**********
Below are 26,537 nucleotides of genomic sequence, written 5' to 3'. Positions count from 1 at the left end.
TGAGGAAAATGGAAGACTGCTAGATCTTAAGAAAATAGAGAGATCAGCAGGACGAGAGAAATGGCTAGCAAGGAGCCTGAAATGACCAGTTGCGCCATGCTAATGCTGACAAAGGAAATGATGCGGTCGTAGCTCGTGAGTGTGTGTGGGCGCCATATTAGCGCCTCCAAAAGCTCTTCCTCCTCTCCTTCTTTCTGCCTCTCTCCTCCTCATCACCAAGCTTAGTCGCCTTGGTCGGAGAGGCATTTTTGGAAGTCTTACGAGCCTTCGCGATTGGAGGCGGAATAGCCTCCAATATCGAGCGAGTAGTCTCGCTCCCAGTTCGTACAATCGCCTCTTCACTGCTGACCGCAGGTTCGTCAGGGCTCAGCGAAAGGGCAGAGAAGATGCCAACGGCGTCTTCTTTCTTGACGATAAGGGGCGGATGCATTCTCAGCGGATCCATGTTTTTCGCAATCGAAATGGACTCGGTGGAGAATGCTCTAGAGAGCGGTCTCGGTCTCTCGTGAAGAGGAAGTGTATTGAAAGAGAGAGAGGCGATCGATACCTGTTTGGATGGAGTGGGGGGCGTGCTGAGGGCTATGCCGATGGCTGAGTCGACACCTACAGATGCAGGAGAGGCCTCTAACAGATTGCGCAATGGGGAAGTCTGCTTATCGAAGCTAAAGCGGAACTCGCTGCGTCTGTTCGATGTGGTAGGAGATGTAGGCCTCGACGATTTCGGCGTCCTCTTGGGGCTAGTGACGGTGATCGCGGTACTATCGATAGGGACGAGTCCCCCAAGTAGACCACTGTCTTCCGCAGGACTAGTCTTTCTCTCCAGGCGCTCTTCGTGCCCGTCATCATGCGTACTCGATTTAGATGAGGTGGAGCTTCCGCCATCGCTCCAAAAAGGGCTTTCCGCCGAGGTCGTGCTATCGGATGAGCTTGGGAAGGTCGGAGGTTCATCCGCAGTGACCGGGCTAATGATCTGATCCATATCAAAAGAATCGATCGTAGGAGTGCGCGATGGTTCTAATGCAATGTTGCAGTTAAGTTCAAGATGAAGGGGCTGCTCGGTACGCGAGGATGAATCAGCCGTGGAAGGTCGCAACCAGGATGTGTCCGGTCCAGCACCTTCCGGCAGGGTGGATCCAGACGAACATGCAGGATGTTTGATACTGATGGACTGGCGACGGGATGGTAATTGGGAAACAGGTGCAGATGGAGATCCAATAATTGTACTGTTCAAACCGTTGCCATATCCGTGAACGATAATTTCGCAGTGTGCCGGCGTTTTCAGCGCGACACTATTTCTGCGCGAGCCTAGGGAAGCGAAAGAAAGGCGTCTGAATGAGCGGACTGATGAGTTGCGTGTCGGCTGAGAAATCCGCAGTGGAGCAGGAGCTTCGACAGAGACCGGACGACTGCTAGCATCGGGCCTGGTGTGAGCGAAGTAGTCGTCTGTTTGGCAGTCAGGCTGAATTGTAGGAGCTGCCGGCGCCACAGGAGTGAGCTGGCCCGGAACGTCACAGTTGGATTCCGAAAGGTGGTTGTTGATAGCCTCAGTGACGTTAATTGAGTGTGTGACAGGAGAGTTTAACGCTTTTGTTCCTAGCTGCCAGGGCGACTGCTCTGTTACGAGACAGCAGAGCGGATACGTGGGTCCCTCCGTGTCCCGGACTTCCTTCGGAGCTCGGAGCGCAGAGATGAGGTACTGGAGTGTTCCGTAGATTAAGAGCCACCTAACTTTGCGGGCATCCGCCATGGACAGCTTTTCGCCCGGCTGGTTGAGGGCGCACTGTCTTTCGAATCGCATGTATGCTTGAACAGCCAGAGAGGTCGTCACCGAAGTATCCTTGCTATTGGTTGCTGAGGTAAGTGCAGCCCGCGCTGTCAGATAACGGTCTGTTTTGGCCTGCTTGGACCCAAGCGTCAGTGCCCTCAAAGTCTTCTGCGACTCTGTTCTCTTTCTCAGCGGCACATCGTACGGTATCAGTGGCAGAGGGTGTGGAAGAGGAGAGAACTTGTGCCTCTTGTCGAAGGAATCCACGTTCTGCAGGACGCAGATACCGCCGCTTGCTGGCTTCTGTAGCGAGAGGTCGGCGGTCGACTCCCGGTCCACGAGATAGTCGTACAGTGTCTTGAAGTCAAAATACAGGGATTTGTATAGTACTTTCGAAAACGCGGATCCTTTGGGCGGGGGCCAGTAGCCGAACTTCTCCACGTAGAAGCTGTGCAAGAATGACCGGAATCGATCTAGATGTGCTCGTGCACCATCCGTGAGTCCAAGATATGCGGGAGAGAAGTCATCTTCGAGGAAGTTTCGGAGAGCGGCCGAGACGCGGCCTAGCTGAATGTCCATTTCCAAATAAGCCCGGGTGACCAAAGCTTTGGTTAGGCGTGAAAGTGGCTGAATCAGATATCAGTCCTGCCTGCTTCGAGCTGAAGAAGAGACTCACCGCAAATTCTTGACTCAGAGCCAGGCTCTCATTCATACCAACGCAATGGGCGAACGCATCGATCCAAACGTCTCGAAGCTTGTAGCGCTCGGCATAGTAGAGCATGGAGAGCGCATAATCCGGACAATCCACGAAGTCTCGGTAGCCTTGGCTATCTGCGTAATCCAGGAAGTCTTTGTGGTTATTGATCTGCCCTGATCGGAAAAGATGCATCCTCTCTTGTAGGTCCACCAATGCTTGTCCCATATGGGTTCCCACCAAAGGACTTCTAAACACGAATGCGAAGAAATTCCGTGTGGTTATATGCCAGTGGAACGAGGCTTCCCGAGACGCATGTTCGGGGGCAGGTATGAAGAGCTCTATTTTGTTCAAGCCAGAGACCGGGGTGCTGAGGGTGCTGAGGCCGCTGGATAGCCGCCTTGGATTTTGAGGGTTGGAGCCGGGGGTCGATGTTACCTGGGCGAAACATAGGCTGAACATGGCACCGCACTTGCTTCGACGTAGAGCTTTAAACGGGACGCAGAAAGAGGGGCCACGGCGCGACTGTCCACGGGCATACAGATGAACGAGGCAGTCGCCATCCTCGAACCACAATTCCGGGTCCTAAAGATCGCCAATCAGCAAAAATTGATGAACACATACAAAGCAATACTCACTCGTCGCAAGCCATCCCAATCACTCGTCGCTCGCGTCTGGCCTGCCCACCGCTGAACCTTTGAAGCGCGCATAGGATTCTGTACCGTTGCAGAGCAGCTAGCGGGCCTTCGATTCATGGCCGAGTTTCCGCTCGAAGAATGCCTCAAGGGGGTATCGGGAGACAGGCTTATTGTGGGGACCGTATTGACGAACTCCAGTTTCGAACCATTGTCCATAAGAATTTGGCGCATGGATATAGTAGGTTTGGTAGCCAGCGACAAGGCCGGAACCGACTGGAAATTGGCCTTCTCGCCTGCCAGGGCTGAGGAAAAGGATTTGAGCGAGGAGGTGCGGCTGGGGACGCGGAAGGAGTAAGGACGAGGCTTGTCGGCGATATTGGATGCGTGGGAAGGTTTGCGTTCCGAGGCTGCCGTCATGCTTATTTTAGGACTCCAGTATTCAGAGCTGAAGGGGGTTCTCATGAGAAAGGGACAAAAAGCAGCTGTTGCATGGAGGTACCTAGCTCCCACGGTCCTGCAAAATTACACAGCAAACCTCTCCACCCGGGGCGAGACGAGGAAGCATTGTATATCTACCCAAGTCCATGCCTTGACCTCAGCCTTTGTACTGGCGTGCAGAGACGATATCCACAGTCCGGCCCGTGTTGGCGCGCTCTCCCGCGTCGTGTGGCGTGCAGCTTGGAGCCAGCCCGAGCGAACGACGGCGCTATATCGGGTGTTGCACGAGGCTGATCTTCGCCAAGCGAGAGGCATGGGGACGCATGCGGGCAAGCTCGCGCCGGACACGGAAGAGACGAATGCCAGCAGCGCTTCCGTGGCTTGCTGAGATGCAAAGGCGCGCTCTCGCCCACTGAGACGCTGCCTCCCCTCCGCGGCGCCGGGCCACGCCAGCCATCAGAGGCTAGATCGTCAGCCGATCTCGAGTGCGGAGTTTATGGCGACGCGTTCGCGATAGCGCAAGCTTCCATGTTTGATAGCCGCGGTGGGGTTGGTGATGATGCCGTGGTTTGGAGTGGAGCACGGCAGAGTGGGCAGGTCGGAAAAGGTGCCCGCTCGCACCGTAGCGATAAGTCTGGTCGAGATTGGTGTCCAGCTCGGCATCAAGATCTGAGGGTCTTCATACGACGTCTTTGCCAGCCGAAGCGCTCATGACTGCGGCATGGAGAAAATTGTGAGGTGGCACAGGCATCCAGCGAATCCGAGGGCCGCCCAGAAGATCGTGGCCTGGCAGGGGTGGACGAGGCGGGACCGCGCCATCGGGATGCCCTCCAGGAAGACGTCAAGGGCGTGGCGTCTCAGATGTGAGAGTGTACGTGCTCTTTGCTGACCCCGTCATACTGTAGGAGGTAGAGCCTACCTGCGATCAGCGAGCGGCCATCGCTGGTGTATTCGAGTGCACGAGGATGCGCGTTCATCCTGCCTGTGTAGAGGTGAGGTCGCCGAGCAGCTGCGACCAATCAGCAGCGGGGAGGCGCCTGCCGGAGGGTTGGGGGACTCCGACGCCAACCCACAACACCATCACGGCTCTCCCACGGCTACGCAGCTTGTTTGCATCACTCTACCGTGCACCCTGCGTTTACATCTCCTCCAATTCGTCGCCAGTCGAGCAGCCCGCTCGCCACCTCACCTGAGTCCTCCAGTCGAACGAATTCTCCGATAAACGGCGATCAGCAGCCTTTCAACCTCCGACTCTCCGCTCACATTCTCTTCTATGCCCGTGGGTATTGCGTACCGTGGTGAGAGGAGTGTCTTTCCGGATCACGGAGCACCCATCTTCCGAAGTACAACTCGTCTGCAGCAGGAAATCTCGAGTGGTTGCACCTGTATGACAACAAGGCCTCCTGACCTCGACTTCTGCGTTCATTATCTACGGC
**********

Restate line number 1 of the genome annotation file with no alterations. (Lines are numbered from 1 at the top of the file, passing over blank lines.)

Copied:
Below are 26,537 nucleotides of genomic sequence, written 5' to 3'. Positions count from 1 at the left end.